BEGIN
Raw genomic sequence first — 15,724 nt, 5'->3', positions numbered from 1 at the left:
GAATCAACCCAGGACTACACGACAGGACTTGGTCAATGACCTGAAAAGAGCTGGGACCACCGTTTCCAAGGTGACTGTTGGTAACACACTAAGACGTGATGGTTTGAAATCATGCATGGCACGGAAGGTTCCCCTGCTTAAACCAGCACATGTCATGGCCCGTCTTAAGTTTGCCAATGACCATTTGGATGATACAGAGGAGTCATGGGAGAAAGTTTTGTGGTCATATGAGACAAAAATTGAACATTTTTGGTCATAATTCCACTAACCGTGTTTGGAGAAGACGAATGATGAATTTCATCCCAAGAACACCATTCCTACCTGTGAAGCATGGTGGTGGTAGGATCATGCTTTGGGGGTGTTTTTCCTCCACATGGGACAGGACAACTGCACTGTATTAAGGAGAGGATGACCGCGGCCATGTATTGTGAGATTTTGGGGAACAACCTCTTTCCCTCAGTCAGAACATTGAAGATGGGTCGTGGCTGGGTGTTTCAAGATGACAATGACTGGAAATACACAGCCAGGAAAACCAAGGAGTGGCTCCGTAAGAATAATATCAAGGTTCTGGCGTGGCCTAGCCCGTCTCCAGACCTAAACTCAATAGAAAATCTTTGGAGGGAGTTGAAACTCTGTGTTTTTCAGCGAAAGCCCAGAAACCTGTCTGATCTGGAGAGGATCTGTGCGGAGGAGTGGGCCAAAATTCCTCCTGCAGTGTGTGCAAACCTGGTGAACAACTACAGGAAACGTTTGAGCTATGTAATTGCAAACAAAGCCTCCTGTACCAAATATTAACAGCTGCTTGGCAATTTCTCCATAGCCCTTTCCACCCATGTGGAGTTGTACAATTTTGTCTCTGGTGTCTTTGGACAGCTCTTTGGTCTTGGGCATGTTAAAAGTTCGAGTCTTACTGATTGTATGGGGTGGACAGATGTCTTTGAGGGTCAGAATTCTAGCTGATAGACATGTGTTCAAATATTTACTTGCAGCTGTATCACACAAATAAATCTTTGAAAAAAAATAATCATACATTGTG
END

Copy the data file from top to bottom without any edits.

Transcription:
Raw genomic sequence first — 15,724 nt, 5'->3', positions numbered from 1 at the left:
GAATCAACCCAGGACTACACGACAGGACTTGGTCAATGACCTGAAAAGAGCTGGGACCACCGTTTCCAAGGTGACTGTTGGTAACACACTAAGACGTGATGGTTTGAAATCATGCATGGCACGGAAGGTTCCCCTGCTTAAACCAGCACATGTCATGGCCCGTCTTAAGTTTGCCAATGACCATTTGGATGATACAGAGGAGTCATGGGAGAAAGTTTTGTGGTCATATGAGACAAAAATTGAACATTTTTGGTCATAATTCCACTAACCGTGTTTGGAGAAGACGAATGATGAATTTCATCCCAAGAACACCATTCCTACCTGTGAAGCATGGTGGTGGTAGGATCATGCTTTGGGGGTGTTTTTCCTCCACATGGGACAGGACAACTGCACTGTATTAAGGAGAGGATGACCGCGGCCATGTATTGTGAGATTTTGGGGAACAACCTCTTTCCCTCAGTCAGAACATTGAAGATGGGTCGTGGCTGGGTGTTTCAAGATGACAATGACTGGAAATACACAGCCAGGAAAACCAAGGAGTGGCTCCGTAAGAATAATATCAAGGTTCTGGCGTGGCCTAGCCCGTCTCCAGACCTAAACTCAATAGAAAATCTTTGGAGGGAGTTGAAACTCTGTGTTTTTCAGCGAAAGCCCAGAAACCTGTCTGATCTGGAGAGGATCTGTGCGGAGGAGTGGGCCAAAATTCCTCCTGCAGTGTGTGCAAACCTGGTGAACAACTACAGGAAACGTTTGAGCTATGTAATTGCAAACAAAGCCTCCTGTACCAAATATTAACAGCTGCTTGGCAATTTCTCCATAGCCCTTTCCACCCATGTGGAGTTGTACAATTTTGTCTCTGGTGTCTTTGGACAGCTCTTTGGTCTTGGGCATGTTAAAAGTTCGAGTCTTACTGATTGTATGGGGTGGACAGATGTCTTTGAGGGTCAGAATTCTAGCTGATAGACATGTGTTCAAATATTTACTTGCAGCTGTATCACACAAATAAATCTTTGAAAAAAAATAATCATACATTGTG